I’ve read a lot of reviews since I returned which complain of being pestered by vendors and touts. We never had that experience; it might be worth joining a day tour rather than exploring as a solo traveller, to put yourself inside the invisible boundaries.
We called at the terracotta workshop to see how replica models of the soldiers were made, using moulds and pressed clay. These were fired in a traditional kiln; they supplied all sizes from a few inches tall to lifesize with your own features. The price wasn’t unreasonable, with shipping and insurance thrown in, though you’d probably need to inform yourself about customs taxes at each end.
Driving on, we passed local farmers selling persimmons and pomegranates from roadside stalls, and the actual tomb of the Emperor. This was just a large grassed mound; it’s been left undisturbed. Inside, a model landscape of China is said to exist, using liquid mercury to represent rivers. The fumes from this may have deterred tomb robbers. Further exploration awaits the development of better techniques for preserving such fragile items as may be found there.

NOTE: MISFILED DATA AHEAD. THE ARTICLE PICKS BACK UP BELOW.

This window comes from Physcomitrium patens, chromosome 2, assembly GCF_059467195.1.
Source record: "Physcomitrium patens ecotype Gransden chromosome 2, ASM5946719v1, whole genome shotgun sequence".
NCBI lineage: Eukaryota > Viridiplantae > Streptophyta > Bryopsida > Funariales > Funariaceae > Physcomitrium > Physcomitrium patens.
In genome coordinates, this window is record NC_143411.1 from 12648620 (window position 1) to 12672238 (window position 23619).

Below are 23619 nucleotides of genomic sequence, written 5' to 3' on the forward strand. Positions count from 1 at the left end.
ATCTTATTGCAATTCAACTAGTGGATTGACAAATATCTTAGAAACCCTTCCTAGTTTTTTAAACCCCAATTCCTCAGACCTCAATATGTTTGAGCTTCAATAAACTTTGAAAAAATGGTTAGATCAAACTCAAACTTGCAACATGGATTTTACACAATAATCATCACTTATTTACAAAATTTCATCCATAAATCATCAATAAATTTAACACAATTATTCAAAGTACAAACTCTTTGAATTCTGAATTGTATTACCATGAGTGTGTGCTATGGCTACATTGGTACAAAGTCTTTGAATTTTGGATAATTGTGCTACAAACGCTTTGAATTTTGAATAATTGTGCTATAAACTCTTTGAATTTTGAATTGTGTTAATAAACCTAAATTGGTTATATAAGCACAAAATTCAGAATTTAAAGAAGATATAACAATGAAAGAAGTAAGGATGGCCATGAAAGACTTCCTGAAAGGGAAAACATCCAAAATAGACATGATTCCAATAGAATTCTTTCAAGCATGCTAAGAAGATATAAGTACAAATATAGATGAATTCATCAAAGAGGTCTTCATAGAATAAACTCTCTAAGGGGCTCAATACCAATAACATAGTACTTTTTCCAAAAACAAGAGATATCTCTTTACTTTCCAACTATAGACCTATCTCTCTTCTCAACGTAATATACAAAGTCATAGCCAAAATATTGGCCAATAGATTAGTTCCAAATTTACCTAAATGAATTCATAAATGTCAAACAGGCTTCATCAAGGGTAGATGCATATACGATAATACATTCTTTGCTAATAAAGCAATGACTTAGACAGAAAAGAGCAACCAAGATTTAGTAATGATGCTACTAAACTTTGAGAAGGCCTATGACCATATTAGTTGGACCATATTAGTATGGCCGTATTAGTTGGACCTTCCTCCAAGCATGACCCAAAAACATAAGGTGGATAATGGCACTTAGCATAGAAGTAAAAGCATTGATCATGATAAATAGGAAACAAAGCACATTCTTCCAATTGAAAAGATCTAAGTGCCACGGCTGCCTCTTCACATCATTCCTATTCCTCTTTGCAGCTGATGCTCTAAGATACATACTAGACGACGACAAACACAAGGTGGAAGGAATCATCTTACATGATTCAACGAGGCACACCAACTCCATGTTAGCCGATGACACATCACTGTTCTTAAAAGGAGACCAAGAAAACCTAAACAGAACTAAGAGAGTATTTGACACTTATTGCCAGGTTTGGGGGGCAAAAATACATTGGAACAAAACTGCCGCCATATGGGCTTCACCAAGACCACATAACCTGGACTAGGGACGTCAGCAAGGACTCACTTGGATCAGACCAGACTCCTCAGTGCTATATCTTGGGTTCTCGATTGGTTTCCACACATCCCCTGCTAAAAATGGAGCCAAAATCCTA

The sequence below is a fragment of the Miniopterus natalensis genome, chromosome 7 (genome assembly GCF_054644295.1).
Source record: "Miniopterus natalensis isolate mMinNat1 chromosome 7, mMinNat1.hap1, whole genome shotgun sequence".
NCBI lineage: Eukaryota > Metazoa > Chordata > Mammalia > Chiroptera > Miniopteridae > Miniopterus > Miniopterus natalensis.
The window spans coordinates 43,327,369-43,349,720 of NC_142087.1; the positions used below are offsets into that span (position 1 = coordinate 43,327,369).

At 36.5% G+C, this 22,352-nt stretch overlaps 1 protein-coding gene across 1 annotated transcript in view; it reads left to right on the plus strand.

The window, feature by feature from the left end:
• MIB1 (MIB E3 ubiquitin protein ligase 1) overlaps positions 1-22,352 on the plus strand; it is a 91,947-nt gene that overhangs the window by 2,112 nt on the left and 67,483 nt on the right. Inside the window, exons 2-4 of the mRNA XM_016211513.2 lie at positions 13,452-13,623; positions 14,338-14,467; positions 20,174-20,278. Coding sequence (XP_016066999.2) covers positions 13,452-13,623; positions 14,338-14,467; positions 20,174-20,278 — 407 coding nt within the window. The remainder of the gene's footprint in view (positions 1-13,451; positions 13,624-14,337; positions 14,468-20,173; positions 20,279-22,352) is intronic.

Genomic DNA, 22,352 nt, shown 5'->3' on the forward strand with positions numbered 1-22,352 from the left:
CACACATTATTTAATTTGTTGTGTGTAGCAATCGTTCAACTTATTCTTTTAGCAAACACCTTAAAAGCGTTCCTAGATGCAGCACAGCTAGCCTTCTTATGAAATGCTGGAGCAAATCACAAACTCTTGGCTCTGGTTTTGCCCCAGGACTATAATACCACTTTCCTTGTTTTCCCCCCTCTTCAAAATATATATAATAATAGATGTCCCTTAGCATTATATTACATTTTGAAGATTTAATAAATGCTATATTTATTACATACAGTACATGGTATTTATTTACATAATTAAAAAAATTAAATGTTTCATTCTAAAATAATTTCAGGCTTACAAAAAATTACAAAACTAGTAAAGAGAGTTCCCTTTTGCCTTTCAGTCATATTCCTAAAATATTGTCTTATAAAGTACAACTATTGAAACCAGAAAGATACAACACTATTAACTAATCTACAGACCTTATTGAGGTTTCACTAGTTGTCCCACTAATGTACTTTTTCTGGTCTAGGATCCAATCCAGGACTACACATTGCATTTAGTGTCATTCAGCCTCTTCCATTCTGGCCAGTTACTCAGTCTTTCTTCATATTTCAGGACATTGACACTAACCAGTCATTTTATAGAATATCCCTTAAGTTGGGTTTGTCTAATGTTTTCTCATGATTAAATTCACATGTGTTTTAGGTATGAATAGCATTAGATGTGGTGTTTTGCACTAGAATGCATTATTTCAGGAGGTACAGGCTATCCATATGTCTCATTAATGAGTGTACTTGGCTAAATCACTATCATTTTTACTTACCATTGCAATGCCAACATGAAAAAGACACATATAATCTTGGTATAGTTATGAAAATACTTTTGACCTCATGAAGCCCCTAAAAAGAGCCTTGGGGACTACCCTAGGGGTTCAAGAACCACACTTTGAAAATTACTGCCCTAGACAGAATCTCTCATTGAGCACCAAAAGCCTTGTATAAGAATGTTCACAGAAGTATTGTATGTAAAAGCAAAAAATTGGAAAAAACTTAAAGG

We arrived at the Terracotta Army site at last – you need stamina with RSD tours! Our splendid local guide, Jerry, told us the story before we were released to explore free range for a few hours.
“Upon ascending the throne at 12 years old, around 246 BCE, Qin Shi Huang set about building his mausoleum at once. The army of over 8,000 lifesize terracotta warriors, complete with weapons, 150 chariots and 700 horses, took 700,000 workers 38 years to nearly complete.